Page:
Daily Archives: November 20, 2019

Mark Parker:  The Top 10 farmer talents

Mark Parker:  The Top 10 farmer talents

FarmTalk

#10. With a little imagination and a big hammer, he can make parts fit that shouldn’t.

#9. Although he didn’t do well at math in school, he can figure interest payments in his head.

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Help for Figuring Feed Costs, Cow-Calf Share Lease Rates And More

Help for Figuring Feed Costs, Cow-Calf Share Lease Rates And More

Kathy Voth

On Pasture

One of the reasons some of us don’t track our costs well, or we find out too late that something we’re doing is more expensive than we anticipated, is that math is hard!

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When the self-employed rancher needs backup

When the self-employed rancher needs backup

Billy Whitehurst

Progressive Cattle

Many who are self-employed falsely think they own a business. The reality is that most of us simply own a job. There’s nothing wrong with that, but owning a job has no longevity and isn’t really anything that can be passed to future generations in a fashion that is sustainable.

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Checkoff-funded Masters of Beef Advocacy program reaches 15,000 graduates

Checkoff-funded Masters of Beef Advocacy program reaches 15,000 graduates

AgriNews

Just 10 years after its inception, the Beef Checkoff-funded Masters of Beef Advocacy program celebrated its 15,000th graduate in August. The program was created to equip and engage beef industry advocates to communicate about beef and beef production. It is one of the strongest beef advocacy efforts in the industry.

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Poor harvest conditions affect silage quality and quantity

Poor harvest conditions affect silage quality and quantity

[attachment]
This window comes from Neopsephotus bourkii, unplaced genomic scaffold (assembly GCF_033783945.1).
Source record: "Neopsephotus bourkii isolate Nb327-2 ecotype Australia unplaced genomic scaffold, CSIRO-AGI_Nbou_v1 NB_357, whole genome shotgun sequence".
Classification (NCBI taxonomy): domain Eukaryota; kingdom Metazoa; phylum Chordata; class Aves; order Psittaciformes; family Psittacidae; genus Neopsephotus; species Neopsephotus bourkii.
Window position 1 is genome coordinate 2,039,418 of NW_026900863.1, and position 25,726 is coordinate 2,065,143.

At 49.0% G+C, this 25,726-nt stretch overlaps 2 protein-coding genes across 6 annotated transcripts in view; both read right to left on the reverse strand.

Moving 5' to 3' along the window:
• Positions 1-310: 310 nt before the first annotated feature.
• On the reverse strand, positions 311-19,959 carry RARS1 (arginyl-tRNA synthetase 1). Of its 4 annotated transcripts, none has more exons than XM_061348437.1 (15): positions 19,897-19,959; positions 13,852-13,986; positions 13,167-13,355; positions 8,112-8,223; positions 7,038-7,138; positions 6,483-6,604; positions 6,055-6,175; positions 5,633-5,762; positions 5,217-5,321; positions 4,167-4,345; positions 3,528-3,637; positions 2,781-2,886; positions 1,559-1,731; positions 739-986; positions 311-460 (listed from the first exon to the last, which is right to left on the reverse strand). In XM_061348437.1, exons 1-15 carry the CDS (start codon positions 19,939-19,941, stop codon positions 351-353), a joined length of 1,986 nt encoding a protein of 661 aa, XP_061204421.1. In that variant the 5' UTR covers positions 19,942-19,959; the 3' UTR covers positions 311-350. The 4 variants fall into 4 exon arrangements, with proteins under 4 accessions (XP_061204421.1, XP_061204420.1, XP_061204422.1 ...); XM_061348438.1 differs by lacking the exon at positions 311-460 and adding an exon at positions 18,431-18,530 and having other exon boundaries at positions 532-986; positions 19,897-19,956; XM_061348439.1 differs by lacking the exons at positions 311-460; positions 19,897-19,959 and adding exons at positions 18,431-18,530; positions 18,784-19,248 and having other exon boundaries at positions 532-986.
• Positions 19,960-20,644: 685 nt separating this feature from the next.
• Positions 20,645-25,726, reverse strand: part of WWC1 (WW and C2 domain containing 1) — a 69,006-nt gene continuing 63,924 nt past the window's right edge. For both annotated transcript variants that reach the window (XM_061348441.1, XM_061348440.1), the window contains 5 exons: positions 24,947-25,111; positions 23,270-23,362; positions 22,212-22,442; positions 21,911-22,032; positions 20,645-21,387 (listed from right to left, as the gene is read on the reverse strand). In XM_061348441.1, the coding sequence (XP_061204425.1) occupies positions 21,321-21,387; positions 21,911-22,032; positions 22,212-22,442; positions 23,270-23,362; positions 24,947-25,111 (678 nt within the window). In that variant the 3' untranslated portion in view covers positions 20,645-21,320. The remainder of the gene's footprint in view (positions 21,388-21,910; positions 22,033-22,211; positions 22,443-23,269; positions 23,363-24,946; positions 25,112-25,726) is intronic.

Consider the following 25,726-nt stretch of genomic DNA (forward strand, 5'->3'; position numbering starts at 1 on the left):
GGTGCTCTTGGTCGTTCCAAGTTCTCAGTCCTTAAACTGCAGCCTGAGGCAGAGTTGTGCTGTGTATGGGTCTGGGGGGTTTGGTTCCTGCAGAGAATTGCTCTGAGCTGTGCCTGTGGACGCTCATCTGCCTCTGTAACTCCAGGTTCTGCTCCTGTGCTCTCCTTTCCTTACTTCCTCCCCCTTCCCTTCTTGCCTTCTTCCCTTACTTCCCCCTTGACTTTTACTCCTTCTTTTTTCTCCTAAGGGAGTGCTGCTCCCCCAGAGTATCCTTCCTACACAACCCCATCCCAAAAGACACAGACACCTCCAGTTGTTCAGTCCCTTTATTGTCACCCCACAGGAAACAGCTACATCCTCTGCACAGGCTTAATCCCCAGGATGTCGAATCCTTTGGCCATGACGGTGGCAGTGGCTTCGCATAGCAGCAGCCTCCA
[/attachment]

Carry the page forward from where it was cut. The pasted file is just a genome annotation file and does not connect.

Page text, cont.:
Jenny Schlecht, Michelle Rook

AgWeek

Silage quality and quantity will be an issue for beef cattle as well. Bruce Lindgren, a crop adjuster for Nodak Insurance, was appraising corn meant for silage on Nov. 8 in Stutsman County, N.D. The insurance period for silage corn ended Sept. 30, but many producers weren’t able to chop their corn because of the wet conditions.

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Kansas Tyson beef plant to resume operations in December

Kansas Tyson beef plant to resume operations in December

AgDaily

Following the Aug. 9 fire that disrupted operations at its Holcomb, Kansas, beef complex, Tyson Fresh Meats, the beef and pork subsidiary of Tyson Foods Inc., announced reconstruction of the facility is near completion. Efforts to resume harvest operations will begin the first week of December, with intentions to be fully operational by the first week of January.

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Purebred Hereford farm tries new technique for silage

Purebred Hereford farm tries new technique for silage

Mikkel Pates

Agweek

When you’re in the registered cattle business, there is just no choice but to secure winter feed to ensure proper calving in the spring. If you don’t have high-quality feed, you improvise. You don’t want to send any of your valuable seedstock cattle down the road.

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Beef Cutout Prices: Widely Reported, Yet Wildly Misunderstood

Beef Cutout Prices: Widely Reported, Yet Wildly Misunderstood

Greg Henderson

Drovers

Frustration and anger were common themes in cattle country in the weeks after a fire at Tyson’s Finney County, Kan., packing facility. Much of that frustration centered around the fact that while fed cattle prices plunged lower, Choice boxed beef cutout values soared higher.

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Corn stalks provide another grazing option

Corn stalks provide another grazing option

RORY LEWANDOWSKI

This Week

Over the past several weeks, a considerable amount of corn has been harvested for grain. The corn stalk residue or fodder that remains offers another grazing opportunity for beef cattle or sheep.

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Protect Cattle from Lepto and Other Feral-Swine Disease

Protect Cattle from Lepto and Other Feral-Swine Disease

Bovine Veterinarian

With nearly 77% of all livestock located in regions with feral swine and up to 34 known diseases those swine can transmit, it’s crucial for beef producers to protect their cattle from exposure to feral-swine disease risks.

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